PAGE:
Reflecting on the Recovery

Reflecting on the Recovery

I remember where I was the second I heard the news. My husband & I were just finishing up a late lunch at a pizza place off Maple Street in West Omaha.  We had kept an eye on the storm passing over our home in Blair.  Our son and his girlfriend were at our home at the time and had taken shelter.  I called my son to make sure they were okay. After he reassured me they were fine, I asked how everything else was.  He sighed and said, “Are you ready?”  His tone indicated a list was on the way.

The storm as I saw it from the safety of Omaha.

I laughed, sure he was pulling my leg and said, “You’re kidding, right?”

“No,” he replied before listing off the damages.  Windows, doors, screens, siding, cars, the yard, a shed, a tree, our garden-all were extensively damaged.  I was shocked.  I was also relieved, the two most precious things in my home at the time, my son and his girlfriend, were safe.   Later, we would find that all our animals were safe, as well.  The June 3rd, 2014 hail storm was about to alter the face of Blair, Nebraska for many years to come- a storm that had lasted just about 10 minutes.

We spent the next couple hours skirting the storm and making our way to drop off our granddaughter in Fremont before returning to Blair.  The drive up HWY 31 changed abruptly between the Kennard cutoff and County Road 29.  The ground was suddenly dark green around houses, where trees were stripped bare of many of their leaves and branches.  Vehicles parked along the roadside looked like cannonballs had been lobbed at them.  There weren’t just shattered windshields, there were huge holes through the glass and dents in the bodies.  I began to cry looking at the widespread damage though-out the countryside.

Then we drove into the town of Blair.

We passed thousands of cars, hours ago worth millions, which now sat nearly totaled in car lots, interiors and computer systems soaked with rain.  Down the road, an abandoned minivan sat in a precarious situation, one of the rear wheels off the ground, inches from going completely over the edge of the creek in Rhodes Park just off Davis Drive.  I thanked God that they had managed to stop in time & prayed everyone got out safely.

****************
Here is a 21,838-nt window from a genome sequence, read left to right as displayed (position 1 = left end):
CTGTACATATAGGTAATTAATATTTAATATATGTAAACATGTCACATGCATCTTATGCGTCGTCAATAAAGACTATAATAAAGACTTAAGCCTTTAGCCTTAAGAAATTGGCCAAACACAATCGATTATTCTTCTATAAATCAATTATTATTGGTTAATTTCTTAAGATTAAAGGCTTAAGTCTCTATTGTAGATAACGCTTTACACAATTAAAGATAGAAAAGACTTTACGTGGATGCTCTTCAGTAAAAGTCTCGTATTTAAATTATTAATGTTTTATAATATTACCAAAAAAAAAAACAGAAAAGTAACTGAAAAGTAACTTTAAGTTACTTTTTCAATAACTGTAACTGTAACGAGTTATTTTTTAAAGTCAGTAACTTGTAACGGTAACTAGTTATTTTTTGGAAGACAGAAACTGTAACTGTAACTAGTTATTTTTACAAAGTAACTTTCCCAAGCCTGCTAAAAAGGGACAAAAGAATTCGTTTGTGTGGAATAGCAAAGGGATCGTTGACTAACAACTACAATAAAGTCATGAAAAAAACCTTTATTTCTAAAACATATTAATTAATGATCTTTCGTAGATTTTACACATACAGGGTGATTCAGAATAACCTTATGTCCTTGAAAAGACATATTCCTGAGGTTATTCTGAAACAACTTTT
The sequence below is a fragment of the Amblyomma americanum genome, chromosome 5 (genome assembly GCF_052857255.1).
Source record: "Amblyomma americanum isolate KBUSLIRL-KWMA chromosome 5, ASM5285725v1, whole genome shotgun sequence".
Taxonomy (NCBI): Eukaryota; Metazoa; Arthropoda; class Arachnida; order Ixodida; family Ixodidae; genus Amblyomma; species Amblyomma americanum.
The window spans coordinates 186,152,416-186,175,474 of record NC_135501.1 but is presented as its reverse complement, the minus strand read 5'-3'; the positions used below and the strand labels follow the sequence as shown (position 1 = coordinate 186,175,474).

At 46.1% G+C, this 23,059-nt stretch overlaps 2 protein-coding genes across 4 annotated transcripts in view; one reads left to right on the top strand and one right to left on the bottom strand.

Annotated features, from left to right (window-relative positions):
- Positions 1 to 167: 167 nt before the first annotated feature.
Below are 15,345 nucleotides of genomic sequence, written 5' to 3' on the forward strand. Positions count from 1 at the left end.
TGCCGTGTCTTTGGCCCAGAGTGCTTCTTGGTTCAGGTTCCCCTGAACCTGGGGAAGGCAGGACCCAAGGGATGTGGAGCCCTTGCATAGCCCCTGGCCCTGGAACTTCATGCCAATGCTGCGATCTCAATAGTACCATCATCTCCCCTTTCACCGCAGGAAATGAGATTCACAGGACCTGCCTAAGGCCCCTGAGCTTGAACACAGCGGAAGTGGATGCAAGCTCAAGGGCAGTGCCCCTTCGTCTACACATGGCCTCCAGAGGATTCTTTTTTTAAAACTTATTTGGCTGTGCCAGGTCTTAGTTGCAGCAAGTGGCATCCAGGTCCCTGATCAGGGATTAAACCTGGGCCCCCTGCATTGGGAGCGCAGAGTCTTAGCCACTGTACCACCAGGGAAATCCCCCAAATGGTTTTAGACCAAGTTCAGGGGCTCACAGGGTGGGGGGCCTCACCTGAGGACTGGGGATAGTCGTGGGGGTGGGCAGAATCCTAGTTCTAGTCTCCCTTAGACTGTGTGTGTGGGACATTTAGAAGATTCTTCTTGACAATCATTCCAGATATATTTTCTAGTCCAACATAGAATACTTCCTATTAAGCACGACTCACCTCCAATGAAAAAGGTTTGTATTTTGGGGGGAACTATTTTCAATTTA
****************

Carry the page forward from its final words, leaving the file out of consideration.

I, like many other residents, walked through my home and yard, a mixture of shock, awe, gratitude and sorrow fighting their way through me.  The only possession I had that was not damaged was the car I had driven into Omaha that morning.  There were four inch deep holes in the side of my home.  The outside of my house, and that of the homes around mine, looked as though giant wild animals had raked huge claws down their sides, shredding the vinyl siding to splinters.

One of the 4 inch deep holes in my house from hail.
A friends house, both within 3 blocks of Crowell Home.











In the end, the loss was just things & they were all replaced, repaired or cleaned up.   This was just my personal experience.  The experience of those that care for others was vastly different from mine.  While I was able to focus on myself, my family, and my things and how my life had just changed, the staff of care facilities, like Crowell Home, had to put their own concerns on hold to care for those in their charge.  Buildings had to be made safe; hazards cleaned up, where possible; and residents moved to rooms that were free of debris and safe from the elements.   The staff also had to carry on rendering routine medical care to the residents in need of constant care.  Diabetics don’t stop needing care while you are cleaning up broken glass where hail has pierced through the windows.  In fact, some resident conditions require more care because of the stress of such events.